Actor David Fleeshman - Keeping it in the family
PUBLISHED: 00:15 25 March 2010 | UPDATED: 16:58 20 February 2013
Cheshire actor David Fleeshman is happy sharing the limelight with his nearest and dearest but he gets rather angry when you mention cold callers...
A warning to cold-callers. You may one day find Cheshire actor David Fleeshman on the other end of the telephone.
David, currently appearing in David Mamet's sweary saga of sweaty salesman, Glengarry Glenn Ross at the Library Theatre, says he'd 'run a mile' from any kind of job where he'd have to pressurise people into buying something they never thought they'd want. But of course, on stage it's another story.
'I occasionally get cold-call phone calls and I get very cheesed off,'
'With that job you're browbeating gullible people and vulnerable people because they're the ones that are often targeted. It's quite nice actually to play these characters because I don't have a great deal of sympathy for them and I have no desire to be like them.
'They're lacking any real conscience, he adds, warming to the theme.
' I mean it's often those people who can't afford it, they're actually closing a deal on, they're putting their life savings into something they don't really benefit from.'
With all the practise he's now getting on stage he reckons that he's quite prepared to take on any pushy salesman and you get the impression he'd rather relish it.
'I love it when I get people calling. They go Hello how are you today? The minute they start that I'm on their case. I know where they're coming from. They don't know where I'm coming from.'
And all this from one of the play's more sympathetic characters! It's the role played by Jack Lemmon in the movie, a performance David admires greatly.
But, there are quite a few differences in the play, which David reminds us was the film's source.
'With film, you expand it you open it out. You bring in an extra character, he explains.
'The character of Alec Baldwin in the film is to signpost to the audience what's going to happen. He comes from head office to tell them one's going to get the Cadillac; the second gets the steak knife and the third and fourth are going to get fired.
'Another difference is act one in the play takes place in the Chinese restaurant again to widen it out. But a lot of it is very much the same text.'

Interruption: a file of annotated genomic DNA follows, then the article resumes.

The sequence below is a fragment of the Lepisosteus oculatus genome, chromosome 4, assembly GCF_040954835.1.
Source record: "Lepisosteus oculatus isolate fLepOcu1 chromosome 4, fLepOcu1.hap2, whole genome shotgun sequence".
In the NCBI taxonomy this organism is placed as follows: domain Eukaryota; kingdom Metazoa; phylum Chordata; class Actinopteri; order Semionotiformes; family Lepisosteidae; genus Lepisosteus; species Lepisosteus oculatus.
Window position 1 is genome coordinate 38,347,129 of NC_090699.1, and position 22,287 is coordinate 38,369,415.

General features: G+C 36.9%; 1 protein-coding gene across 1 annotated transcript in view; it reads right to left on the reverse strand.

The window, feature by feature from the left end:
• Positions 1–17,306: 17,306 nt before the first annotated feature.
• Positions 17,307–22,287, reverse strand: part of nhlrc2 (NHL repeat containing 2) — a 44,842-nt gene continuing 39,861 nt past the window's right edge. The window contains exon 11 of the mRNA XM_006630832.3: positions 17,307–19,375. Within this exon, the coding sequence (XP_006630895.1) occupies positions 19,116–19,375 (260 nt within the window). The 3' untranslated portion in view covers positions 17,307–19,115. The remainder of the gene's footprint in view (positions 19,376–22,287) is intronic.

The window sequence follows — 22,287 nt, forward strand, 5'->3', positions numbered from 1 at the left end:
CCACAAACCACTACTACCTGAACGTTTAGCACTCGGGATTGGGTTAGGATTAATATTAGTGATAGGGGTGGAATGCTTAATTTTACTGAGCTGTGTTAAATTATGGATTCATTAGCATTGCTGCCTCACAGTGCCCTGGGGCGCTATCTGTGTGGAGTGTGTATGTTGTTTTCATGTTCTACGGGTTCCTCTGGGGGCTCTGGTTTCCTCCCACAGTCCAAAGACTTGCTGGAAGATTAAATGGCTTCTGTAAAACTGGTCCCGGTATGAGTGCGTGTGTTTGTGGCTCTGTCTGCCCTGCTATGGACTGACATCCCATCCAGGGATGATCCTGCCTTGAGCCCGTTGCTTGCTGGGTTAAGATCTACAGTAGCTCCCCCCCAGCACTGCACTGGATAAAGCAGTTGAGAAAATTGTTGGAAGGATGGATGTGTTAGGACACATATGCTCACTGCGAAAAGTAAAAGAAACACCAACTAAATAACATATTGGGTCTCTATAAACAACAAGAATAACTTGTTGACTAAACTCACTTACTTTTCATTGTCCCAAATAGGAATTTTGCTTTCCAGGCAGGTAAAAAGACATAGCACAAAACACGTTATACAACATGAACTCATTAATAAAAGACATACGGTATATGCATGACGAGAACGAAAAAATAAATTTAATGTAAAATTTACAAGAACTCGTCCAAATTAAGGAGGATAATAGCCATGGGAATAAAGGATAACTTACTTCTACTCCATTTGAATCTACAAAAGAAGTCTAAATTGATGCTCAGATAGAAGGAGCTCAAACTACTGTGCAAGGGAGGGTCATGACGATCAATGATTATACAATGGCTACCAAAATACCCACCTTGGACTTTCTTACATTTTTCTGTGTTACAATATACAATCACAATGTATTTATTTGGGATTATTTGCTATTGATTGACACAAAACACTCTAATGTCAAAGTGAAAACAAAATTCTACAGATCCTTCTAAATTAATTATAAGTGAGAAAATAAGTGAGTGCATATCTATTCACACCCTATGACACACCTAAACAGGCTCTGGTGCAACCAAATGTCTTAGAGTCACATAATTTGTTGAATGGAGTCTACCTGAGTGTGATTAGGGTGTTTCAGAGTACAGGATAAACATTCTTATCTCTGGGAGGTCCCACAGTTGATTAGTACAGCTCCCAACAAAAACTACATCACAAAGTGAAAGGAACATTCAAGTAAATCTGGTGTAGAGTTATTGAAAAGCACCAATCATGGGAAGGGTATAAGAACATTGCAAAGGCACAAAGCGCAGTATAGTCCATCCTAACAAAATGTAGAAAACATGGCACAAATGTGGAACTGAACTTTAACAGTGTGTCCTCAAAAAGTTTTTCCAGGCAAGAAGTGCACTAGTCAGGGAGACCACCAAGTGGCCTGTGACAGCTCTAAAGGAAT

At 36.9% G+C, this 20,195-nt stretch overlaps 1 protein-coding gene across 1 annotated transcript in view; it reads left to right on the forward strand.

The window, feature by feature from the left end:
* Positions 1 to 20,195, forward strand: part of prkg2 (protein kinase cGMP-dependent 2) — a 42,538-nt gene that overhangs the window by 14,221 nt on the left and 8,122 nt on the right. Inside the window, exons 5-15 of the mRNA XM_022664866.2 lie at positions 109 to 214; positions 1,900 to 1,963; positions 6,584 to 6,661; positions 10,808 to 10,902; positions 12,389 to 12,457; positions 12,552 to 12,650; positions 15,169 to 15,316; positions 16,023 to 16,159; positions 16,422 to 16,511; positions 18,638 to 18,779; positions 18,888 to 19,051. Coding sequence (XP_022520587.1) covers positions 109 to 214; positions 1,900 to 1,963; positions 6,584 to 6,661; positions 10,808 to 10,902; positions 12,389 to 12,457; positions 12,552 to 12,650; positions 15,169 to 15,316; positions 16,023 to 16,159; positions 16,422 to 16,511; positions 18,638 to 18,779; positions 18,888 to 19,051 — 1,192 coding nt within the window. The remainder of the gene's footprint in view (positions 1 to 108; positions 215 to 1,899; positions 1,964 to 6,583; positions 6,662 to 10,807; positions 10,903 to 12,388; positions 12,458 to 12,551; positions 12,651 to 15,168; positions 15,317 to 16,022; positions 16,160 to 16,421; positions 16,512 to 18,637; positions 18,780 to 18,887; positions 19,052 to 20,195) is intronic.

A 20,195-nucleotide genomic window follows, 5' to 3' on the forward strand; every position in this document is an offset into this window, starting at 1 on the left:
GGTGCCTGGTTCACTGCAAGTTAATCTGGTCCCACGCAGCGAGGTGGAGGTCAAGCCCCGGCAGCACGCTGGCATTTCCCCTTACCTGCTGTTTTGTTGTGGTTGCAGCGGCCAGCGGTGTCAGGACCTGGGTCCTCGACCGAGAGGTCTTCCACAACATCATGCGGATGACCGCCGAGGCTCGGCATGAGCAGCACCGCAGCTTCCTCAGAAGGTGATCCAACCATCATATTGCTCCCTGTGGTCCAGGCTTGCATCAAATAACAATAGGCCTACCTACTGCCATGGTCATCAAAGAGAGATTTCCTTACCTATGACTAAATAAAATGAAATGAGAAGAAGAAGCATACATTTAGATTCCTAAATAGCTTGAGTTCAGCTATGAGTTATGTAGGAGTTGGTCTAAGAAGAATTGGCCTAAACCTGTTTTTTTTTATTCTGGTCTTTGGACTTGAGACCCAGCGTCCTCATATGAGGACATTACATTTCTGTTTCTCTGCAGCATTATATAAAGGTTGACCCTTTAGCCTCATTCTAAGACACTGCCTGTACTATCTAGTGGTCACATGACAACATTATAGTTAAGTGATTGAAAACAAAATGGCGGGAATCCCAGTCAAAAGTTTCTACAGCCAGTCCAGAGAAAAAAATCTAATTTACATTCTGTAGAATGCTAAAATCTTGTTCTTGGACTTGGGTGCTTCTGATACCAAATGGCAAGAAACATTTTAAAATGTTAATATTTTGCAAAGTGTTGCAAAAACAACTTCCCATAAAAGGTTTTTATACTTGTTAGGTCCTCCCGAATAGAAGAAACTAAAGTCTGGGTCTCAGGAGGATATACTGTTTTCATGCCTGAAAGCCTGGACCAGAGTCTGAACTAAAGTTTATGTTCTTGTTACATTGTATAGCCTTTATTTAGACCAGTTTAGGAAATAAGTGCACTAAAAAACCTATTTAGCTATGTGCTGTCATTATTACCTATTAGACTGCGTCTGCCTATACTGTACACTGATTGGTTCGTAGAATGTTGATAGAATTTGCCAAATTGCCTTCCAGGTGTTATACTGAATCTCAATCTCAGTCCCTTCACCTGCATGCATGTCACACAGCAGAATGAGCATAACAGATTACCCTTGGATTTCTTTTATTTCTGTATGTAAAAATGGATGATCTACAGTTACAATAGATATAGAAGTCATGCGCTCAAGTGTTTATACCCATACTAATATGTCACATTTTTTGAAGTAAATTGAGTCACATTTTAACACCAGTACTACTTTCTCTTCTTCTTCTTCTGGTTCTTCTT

And it's a text not for the faint-hearted. 'Warn your readers,' he advises.
'They have to really be immune to David Mamet's peppering of four-letter words and they are constant. From everyone. They become virtually poetic. They become part of the musicality of the speech and if you can't tune into that I really wouldn't advise seeing the show.'
It was four years ago that David last starred at the Library Theatre in Arthur Miller's The Price, although he's been closely associated with the theatre both acting and directing there since the 1980s.
In 1978, he married his wife Sue Jenkins who was initially in Coronation Street and then spent 11 years in Brookside and with a growing family of three children, he says ' there was no incentive to move away' from Manchester.
He has no regrets though.
'I've been fortunate,' he says.
'I've not been on the world stage, OK but there are very few roles apart from King Lear that I haven't played. And now I get more and more excited about directing.
'I think theatre is as big and as lively as it could ever be and with the demise of television I think audiences have become to realise if you want drama now you go to two places, you go and watch a really good movie or you go to the theatre.'
With wife Sue in the business, his Soapstar Superstar-winner son Richard touring with Elton John and his two daughters also dipping their toes in the acting world he admits that people often say they're a Cheshire acting dynasty.
'I don't see us as that,' he says, modestly
'I am content to sit back and watch my youngsters take over and see how well they do.
'Richard my son is currently focusing on his music career and touring with Elton John and my two daughtersdabble. My eldest daughter worked professionally with me here (at the Library Theatre). Yes I'm just fascinated to see what they're going to do and take a back seat.'
He could be in for an exciting ride.
'Richard still lives at home when he's up here but he's in London because he's signed to Universal and the studios and his manager's down there. London and Los Angeles.
'He's not made a movie yet,' he reveals
'But that shouldn't be too long and when that probably happens I'm sure he'll invite us over to be there for the premiere.'